This morning I read an interesting piece on music and writing by Steve Silberman:
That got me thinking about the concept of music as muse. What is my playlist when I write? Silberman's article focuses on writers from a wide range of genres. I was fascinated to read it and think about the similarities and incredible disparities between the lists, the writers, and my own list.
I have always thought that the music that moves us is a function of time, place, people, and events.
Enjoy the article.
For what it's worth, here's is my playlist of the top 15 artists (not in order) that I listen to while writing:
Coldplay (early years)
Tears For Fears (early years)
Roderigo Y Gabriela
Who are the top 5 artists on your playlist?
by Rob Lake
on Thursday November 15, 2012 at 03:13PM
The major educational trend facing us today:The Year of the MOOC Massive open online courses are the educational happening of the moment. Everyone wants in. No one is quite sure what they’re getting into.
by Rob Lake
on Tuesday November 13, 2012 at 08:50AM
We are in an information age. Yes. We're also in the age of big data, design, interconnected economies, social media, crowdsourcing, and innovation occurring at a pace more rapid than at any other time in history.
To meet this world, to excel in this world, our kids need the skills that we learned and much more.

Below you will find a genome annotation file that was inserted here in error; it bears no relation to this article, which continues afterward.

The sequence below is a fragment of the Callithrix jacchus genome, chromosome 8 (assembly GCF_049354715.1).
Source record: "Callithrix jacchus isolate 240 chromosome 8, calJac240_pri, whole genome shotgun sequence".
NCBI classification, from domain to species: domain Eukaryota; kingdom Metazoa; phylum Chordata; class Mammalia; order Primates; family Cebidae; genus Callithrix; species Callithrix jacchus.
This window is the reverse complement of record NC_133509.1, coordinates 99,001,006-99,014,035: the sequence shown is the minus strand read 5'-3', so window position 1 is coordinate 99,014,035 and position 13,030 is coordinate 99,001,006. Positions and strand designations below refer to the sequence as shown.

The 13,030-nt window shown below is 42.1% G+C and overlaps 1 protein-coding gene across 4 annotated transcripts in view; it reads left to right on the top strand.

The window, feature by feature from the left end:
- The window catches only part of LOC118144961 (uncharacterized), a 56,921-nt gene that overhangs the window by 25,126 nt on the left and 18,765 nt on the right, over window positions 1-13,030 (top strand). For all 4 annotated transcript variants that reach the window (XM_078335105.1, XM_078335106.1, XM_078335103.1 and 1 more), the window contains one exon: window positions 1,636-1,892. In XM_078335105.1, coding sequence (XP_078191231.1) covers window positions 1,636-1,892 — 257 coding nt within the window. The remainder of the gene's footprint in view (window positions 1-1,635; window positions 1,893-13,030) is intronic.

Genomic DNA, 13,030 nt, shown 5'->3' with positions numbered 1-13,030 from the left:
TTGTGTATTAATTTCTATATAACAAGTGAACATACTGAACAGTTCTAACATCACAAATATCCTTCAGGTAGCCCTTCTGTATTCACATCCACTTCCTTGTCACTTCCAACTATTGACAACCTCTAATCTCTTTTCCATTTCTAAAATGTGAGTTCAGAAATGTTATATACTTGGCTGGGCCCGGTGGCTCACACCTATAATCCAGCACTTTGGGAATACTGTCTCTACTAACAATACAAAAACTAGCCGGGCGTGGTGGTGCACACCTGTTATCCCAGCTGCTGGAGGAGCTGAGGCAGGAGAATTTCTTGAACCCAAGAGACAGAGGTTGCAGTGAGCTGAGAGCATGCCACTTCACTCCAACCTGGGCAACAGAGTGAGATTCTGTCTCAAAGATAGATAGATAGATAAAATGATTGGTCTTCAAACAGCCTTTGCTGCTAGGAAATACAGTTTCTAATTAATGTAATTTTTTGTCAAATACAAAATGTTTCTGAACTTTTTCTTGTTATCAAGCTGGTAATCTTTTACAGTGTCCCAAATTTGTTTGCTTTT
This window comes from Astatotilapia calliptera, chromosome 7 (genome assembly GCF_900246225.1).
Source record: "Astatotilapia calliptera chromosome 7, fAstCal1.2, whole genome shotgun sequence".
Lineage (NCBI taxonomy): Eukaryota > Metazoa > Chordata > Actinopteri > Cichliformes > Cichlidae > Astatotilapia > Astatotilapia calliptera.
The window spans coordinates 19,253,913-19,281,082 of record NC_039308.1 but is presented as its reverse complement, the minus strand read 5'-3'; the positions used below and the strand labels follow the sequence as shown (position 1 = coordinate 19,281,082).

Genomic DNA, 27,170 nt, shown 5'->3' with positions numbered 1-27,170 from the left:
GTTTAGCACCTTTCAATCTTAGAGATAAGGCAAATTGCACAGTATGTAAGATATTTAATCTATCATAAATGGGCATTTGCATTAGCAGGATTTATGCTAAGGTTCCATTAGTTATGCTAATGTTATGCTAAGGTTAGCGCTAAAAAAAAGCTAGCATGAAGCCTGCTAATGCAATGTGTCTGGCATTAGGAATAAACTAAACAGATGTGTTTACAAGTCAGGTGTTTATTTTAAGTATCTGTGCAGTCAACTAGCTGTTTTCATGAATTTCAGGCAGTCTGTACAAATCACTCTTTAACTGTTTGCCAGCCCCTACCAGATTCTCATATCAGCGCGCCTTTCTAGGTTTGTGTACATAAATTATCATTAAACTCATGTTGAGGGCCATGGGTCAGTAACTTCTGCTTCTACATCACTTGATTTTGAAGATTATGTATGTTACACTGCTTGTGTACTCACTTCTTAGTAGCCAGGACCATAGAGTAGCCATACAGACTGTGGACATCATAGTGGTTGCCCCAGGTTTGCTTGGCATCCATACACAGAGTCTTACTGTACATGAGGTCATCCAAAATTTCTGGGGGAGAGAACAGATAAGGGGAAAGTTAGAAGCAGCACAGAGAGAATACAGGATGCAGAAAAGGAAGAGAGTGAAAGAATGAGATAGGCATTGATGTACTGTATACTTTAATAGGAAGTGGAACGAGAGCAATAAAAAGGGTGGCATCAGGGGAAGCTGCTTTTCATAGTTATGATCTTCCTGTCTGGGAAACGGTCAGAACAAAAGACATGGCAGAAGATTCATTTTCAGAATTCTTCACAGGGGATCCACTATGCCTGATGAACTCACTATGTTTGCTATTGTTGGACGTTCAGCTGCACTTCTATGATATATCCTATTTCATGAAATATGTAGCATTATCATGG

One of these new skills is a different form of writing.
I believe that every single highly educated citizen must understand the fundamental logic behind computer programming or writing code.
Every significant field and major human endeavor has been affected and altered by computers.
Wikipedia’s take on computer programming: “It is the process of designing, writing, texting, debugging and maintaining the source code of computer programs. Its purpose is to create a set of instructions that computers use to perform specific operations or to exhibit desired behaviors.”
When you think about the roles that computers and algorithms play in medicine, search engines, GPS navigation, law, law enforcement, military, business, the stock markets, green energy…you realize that our kids must be armed with the fundamental knowledge of the ones and zeros and make our world tick.
Just in case you weren’t watching, the future of education is happening now. The transformation is taking place as you read this. It is exciting, complex, daunting, and above all unclear as to where it will all lead over the next decade.
Education is experiencing a paradigm shift. I believe it will never be the same.